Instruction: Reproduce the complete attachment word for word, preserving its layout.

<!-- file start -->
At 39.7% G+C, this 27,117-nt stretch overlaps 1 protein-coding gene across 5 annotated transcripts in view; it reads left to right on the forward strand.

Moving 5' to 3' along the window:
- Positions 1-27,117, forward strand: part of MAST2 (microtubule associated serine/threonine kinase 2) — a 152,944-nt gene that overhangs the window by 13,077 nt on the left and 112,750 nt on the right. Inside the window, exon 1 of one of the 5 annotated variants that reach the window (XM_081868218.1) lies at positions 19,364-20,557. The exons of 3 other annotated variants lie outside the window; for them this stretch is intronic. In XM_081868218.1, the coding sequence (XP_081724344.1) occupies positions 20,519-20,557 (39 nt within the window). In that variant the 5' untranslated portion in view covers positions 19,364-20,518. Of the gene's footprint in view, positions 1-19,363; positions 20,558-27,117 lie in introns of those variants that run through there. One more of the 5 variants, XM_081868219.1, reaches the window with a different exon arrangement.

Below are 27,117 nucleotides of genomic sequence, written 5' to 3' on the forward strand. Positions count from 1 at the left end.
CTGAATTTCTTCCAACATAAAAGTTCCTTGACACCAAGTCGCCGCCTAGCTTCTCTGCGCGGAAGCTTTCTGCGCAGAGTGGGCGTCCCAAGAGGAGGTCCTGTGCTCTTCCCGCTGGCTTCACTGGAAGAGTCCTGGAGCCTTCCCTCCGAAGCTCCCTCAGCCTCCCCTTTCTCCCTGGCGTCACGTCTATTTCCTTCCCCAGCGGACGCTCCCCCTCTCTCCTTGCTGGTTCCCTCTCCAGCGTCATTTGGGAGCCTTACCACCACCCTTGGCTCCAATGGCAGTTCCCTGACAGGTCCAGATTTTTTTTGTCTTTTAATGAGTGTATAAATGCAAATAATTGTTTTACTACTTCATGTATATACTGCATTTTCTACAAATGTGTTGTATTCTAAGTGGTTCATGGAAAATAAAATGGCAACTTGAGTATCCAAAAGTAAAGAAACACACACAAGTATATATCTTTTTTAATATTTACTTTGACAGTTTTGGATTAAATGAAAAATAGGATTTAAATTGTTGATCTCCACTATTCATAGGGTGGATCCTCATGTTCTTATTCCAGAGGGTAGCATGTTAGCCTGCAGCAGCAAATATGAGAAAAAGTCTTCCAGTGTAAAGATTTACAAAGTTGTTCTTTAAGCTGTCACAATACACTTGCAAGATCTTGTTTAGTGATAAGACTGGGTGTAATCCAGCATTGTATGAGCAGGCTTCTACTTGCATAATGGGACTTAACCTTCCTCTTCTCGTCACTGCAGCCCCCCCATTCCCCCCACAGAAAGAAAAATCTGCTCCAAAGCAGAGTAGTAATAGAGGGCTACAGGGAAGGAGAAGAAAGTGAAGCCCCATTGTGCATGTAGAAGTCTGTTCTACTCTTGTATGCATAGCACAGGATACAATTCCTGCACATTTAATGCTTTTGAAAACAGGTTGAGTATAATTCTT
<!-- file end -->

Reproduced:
At 39.7% G+C, this 27,117-nt stretch overlaps 1 protein-coding gene across 5 annotated transcripts in view; it reads left to right on the forward strand.

Moving 5' to 3' along the window:
- Positions 1-27,117, forward strand: part of MAST2 (microtubule associated serine/threonine kinase 2) — a 152,944-nt gene that overhangs the window by 13,077 nt on the left and 112,750 nt on the right. Inside the window, exon 1 of one of the 5 annotated variants that reach the window (XM_081868218.1) lies at positions 19,364-20,557. The exons of 3 other annotated variants lie outside the window; for them this stretch is intronic. In XM_081868218.1, the coding sequence (XP_081724344.1) occupies positions 20,519-20,557 (39 nt within the window). In that variant the 5' untranslated portion in view covers positions 19,364-20,518. Of the gene's footprint in view, positions 1-19,363; positions 20,558-27,117 lie in introns of those variants that run through there. One more of the 5 variants, XM_081868219.1, reaches the window with a different exon arrangement.

Below are 27,117 nucleotides of genomic sequence, written 5' to 3' on the forward strand. Positions count from 1 at the left end.
CTGAATTTCTTCCAACATAAAAGTTCCTTGACACCAAGTCGCCGCCTAGCTTCTCTGCGCGGAAGCTTTCTGCGCAGAGTGGGCGTCCCAAGAGGAGGTCCTGTGCTCTTCCCGCTGGCTTCACTGGAAGAGTCCTGGAGCCTTCCCTCCGAAGCTCCCTCAGCCTCCCCTTTCTCCCTGGCGTCACGTCTATTTCCTTCCCCAGCGGACGCTCCCCCTCTCTCCTTGCTGGTTCCCTCTCCAGCGTCATTTGGGAGCCTTACCACCACCCTTGGCTCCAATGGCAGTTCCCTGACAGGTCCAGATTTTTTTTGTCTTTTAATGAGTGTATAAATGCAAATAATTGTTTTACTACTTCATGTATATACTGCATTTTCTACAAATGTGTTGTATTCTAAGTGGTTCATGGAAAATAAAATGGCAACTTGAGTATCCAAAAGTAAAGAAACACACACAAGTATATATCTTTTTTAATATTTACTTTGACAGTTTTGGATTAAATGAAAAATAGGATTTAAATTGTTGATCTCCACTATTCATAGGGTGGATCCTCATGTTCTTATTCCAGAGGGTAGCATGTTAGCCTGCAGCAGCAAATATGAGAAAAAGTCTTCCAGTGTAAAGATTTACAAAGTTGTTCTTTAAGCTGTCACAATACACTTGCAAGATCTTGTTTAGTGATAAGACTGGGTGTAATCCAGCATTGTATGAGCAGGCTTCTACTTGCATAATGGGACTTAACCTTCCTCTTCTCGTCACTGCAGCCCCCCCATTCCCCCCACAGAAAGAAAAATCTGCTCCAAAGCAGAGTAGTAATAGAGGGCTACAGGGAAGGAGAAGAAAGTGAAGCCCCATTGTGCATGTAGAAGTCTGTTCTACTCTTGTATGCATAGCACAGGATACAATTCCTGCACATTTAATGCTTTTGAAAACAGGTTGAGTATAATTCTT